It was late August and we were standing on a raised finger of dry land reaching across the salt marsh to the northern edge of Blakeney Harbour. To our left, the mud lined channel of the River Glaven wound its way towards Cley, while to the right, the flat, muddy sands were alive with birds. Black and white Oystercatchers; tall stately Curlew and smaller Redshank, were all busily probing for food while the tide was low. Black-headed Gulls gave their raucous calls as they bickered over morsels scavenged from the shallows, while the grating shrieks of Little Egrets came from two birds disputing the right to fish in a prime location. A wader on a stony spit turned towards us and we were delighted to be looking at a beautiful Grey Plover in full summer plumage! Its face, breast and belly were jet black, edged with silvery-grey, making it the most elegant wader which comes to our shores from the High Arctic. A larger bird woke from its one-legged slumber in the edge of the river, stretched, scratched and preened before starting to feed in the fast flowing water. As it did so we could see its long, slightly up-curved beak, browny-grey back, white underparts and greenish legs: it was a young Greenshank, another bird making use of this vital refuelling spot for migratory birds. We walked on as far as The Hood, an area of sand dunes reached just before Blakeney Point. Here we sat on the dunes overlooking the sea while listening to the bubbling calls of the Curlew behind us. A pair of large waders flew west along the shingle, but their bills were straight and their flight rapid: they were Bar-tailed Godwits, more High Arctic breeders, probably on their way to winter in and around the Wash.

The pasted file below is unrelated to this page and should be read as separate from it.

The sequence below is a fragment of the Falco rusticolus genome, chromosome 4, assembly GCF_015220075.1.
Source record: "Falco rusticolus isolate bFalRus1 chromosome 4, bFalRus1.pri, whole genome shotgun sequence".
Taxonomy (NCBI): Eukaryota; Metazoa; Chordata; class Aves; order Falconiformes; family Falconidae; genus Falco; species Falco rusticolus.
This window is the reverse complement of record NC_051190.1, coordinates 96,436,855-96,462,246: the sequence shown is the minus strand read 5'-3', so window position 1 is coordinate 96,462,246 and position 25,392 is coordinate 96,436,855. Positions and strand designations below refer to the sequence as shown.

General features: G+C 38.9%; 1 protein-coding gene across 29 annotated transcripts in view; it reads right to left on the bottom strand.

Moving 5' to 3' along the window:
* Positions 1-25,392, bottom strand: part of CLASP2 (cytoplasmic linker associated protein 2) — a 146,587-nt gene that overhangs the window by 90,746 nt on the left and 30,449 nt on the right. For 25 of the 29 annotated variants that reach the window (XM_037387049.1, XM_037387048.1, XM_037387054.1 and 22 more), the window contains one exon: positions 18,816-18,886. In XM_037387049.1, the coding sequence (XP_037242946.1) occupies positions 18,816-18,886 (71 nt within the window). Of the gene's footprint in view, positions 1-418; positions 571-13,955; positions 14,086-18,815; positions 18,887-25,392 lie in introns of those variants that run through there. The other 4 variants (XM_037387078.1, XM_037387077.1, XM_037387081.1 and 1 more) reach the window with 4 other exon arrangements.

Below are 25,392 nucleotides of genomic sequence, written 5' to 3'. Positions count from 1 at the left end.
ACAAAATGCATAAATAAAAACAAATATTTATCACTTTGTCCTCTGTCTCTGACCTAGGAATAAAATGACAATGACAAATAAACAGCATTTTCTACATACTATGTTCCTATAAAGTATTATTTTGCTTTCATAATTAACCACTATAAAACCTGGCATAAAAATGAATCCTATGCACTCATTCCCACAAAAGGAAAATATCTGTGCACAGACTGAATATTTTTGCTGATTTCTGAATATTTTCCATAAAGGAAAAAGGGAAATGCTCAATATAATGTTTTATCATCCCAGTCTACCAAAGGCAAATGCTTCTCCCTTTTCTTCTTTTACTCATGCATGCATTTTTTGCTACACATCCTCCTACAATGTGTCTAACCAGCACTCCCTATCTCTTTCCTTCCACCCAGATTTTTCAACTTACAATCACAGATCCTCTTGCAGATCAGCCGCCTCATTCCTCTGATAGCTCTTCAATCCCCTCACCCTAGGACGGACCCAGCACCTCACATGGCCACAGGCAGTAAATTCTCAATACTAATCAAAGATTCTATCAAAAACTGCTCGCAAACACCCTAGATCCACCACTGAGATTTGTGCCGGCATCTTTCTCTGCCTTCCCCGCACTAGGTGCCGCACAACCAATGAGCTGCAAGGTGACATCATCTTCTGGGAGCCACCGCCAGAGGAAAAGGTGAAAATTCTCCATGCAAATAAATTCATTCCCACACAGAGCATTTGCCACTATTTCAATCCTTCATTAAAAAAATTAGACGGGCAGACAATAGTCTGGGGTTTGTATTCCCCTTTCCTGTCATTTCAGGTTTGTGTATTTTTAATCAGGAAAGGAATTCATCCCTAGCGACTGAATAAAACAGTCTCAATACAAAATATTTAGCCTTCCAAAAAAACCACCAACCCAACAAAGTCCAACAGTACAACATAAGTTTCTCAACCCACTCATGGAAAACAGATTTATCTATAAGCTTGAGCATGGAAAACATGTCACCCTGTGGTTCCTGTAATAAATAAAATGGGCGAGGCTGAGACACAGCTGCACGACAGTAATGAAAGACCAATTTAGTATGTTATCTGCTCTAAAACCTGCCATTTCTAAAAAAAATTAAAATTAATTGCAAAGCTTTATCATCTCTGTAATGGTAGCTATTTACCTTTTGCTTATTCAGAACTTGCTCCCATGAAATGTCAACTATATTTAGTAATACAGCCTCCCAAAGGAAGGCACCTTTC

Before we left The Hood, we visited a hollow where sparse vegetation had stabilized the sand, making it a suitable nesting habitat for the Saltmarsh Bee. This is a small solitary species which nests colonially and is reliant solely on the pollen of the Sea Aster to provide nourishment for its developing larvae. The bees time their emergence to coincide with its flowering in August and September when The Hood is surrounded by its flowers. There are very few coastal places in the country that provide the necessary plants in close proximity to suitable nesting slopes, so they, like many other species are very vulnerable to the effects of rising sea levels caused by climate change.
Some insects however are thriving as a result of the changing climate, such as the Roesel’s Bush Cricket that Rufus found on a leaf when going to feed the neighbour’s chickens. The photo Annie took showed that it was a long-winged form. When these bush crickets emerge in high density, some will develop extra-long wings to aid dispersal, which is why this species colonised the whole county within ten years of its first arrival in 2000, now being found in almost any area of suitable long grass.
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